Mocking is a trick that is routinely employed by developers and testers to continue to test APIs that depend on external services or 3rd party APIs, without needing these dependencies available all the time. Say you are developer that needs to test a new feature and in order to do that successfully you call and consume the response of any external, 3rd party or internal API.

Mocking allows you to keep a dummy response of the dependency ready as when you run a collection or Postman test that runs your API. This also helps when you want to test interactions with APIs that you don't control or when you're trying to avoid costs, rate limits, or side effects of using the real API.

Example Scenario: Mocking a Weather API

Scenario Description

Suppose your application needs to fetch weather information from a third-party weather API. The actual API, let's call it RealWeatherAPI, provides weather data based on location. However, you want to mock this API for testing purposes.

Step 1: Define the API Request

  1. Identify the API Request: Determine the structure of the request you need to make. For example, a GET request to to fetch weather data for London.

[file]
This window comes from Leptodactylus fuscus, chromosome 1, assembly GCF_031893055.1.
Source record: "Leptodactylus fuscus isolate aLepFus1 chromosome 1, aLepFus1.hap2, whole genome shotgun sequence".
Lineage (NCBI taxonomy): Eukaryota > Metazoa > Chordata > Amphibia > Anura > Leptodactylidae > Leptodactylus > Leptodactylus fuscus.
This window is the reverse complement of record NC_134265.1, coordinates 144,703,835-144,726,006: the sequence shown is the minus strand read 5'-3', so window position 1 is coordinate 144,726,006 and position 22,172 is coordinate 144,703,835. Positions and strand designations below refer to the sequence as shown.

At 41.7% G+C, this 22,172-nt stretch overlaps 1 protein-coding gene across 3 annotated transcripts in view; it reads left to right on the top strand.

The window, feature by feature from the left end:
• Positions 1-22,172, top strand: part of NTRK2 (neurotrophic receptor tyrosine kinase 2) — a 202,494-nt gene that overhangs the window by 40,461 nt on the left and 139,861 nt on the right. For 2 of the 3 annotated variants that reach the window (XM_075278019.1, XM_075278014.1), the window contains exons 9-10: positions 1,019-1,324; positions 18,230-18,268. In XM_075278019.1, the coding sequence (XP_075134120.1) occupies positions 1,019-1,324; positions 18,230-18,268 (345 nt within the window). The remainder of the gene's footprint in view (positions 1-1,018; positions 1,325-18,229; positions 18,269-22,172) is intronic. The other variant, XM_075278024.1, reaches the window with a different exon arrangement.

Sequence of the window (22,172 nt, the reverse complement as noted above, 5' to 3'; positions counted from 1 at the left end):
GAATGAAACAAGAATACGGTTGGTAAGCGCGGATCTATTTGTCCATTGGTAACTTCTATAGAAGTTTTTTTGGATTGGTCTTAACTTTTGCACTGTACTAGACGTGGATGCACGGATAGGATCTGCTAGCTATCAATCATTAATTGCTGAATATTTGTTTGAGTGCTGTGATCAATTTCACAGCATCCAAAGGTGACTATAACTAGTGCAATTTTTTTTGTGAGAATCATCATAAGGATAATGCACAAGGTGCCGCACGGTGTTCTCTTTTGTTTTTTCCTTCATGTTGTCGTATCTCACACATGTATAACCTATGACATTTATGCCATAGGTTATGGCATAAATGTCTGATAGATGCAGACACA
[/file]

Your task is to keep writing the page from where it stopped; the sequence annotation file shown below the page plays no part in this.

Step 2: Create a Mock Request in Postman

  1. Open Postman and create a new request.

  2. Set Up the Request: Use the method and URL pattern of the RealWeatherAPI. For example, set the method to GET and URL to something like https://{{mockServer}}/data?location=London.

Step 3: Define a Sample Response

  1. Add a New Example: In the request setup, go to the "Examples" section and create a new example.

  2. Mock the Response:

    • Set the response status to 200 OK.

    • Define a mock response body that resembles what you'd expect from RealWeatherAPI. For example:

"location": "London",
"temperature": "15°C",
"condition": "Partly Cloudy"

Step 4: Create a Mock Server

  1. Navigate to the 'Mocks' Tab and create a new mock server.

  2. Configure the Mock Server:

    • Choose the request you created.

    • Give your mock server a name, like "Weather API Mock".

    • Create the mock server and copy its URL.

Step 5: Use the Mock Server

  1. Update the Request URL: Replace {{mockServer}} in your request URL with the actual mock server URL provided by Postman.

  2. Send the Request: When you send the request, you should receive the mocked response you defined earlier.

Step 6: Integrate Mock Server in Your Application

  1. Use the Mock Server URL: In your application code, replace calls to RealWeatherAPI with calls to your Postman mock server.